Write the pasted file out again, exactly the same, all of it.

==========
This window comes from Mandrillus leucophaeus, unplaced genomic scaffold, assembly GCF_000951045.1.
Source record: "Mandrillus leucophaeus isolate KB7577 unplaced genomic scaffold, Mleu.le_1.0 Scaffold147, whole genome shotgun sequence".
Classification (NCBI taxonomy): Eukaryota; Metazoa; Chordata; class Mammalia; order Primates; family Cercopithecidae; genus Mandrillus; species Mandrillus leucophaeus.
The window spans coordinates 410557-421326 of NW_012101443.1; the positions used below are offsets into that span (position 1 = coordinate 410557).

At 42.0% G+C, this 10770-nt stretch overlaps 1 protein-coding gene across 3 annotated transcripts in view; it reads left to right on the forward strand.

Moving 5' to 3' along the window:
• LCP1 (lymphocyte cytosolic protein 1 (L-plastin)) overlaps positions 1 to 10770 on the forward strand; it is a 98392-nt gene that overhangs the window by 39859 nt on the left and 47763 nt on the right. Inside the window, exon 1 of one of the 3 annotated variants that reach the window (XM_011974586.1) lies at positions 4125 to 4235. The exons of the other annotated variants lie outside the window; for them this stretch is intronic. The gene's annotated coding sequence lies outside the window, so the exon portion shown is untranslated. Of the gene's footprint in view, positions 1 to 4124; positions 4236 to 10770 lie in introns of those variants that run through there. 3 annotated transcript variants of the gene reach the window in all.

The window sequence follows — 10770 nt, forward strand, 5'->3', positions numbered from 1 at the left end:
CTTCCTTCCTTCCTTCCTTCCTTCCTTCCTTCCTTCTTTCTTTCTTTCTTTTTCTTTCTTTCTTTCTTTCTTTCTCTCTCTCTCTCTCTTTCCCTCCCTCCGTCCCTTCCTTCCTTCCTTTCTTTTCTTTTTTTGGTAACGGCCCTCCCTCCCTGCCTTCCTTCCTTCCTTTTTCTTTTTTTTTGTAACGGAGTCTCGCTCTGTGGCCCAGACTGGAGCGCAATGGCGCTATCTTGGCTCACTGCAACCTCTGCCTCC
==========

This window comes from Mandrillus leucophaeus, unplaced genomic scaffold, assembly GCF_000951045.1.
Source record: "Mandrillus leucophaeus isolate KB7577 unplaced genomic scaffold, Mleu.le_1.0 Scaffold147, whole genome shotgun sequence".
Classification (NCBI taxonomy): Eukaryota; Metazoa; Chordata; class Mammalia; order Primates; family Cercopithecidae; genus Mandrillus; species Mandrillus leucophaeus.
The window spans coordinates 410557-421326 of NW_012101443.1; the positions used below are offsets into that span (position 1 = coordinate 410557).

At 42.0% G+C, this 10770-nt stretch overlaps 1 protein-coding gene across 3 annotated transcripts in view; it reads left to right on the forward strand.

Moving 5' to 3' along the window:
• LCP1 (lymphocyte cytosolic protein 1 (L-plastin)) overlaps positions 1 to 10770 on the forward strand; it is a 98392-nt gene that overhangs the window by 39859 nt on the left and 47763 nt on the right. Inside the window, exon 1 of one of the 3 annotated variants that reach the window (XM_011974586.1) lies at positions 4125 to 4235. The exons of the other annotated variants lie outside the window; for them this stretch is intronic. The gene's annotated coding sequence lies outside the window, so the exon portion shown is untranslated. Of the gene's footprint in view, positions 1 to 4124; positions 4236 to 10770 lie in introns of those variants that run through there. 3 annotated transcript variants of the gene reach the window in all.

The window sequence follows — 10770 nt, forward strand, 5'->3', positions numbered from 1 at the left end:
CTTCCTTCCTTCCTTCCTTCCTTCCTTCCTTCCTTCTTTCTTTCTTTCTTTTTCTTTCTTTCTTTCTTTCTTTCTCTCTCTCTCTCTCTTTCCCTCCCTCCGTCCCTTCCTTCCTTCCTTTCTTTTCTTTTTTTGGTAACGGCCCTCCCTCCCTGCCTTCCTTCCTTCCTTTTTCTTTTTTTTTGTAACGGAGTCTCGCTCTGTGGCCCAGACTGGAGCGCAATGGCGCTATCTTGGCTCACTGCAACCTCTGCCTCC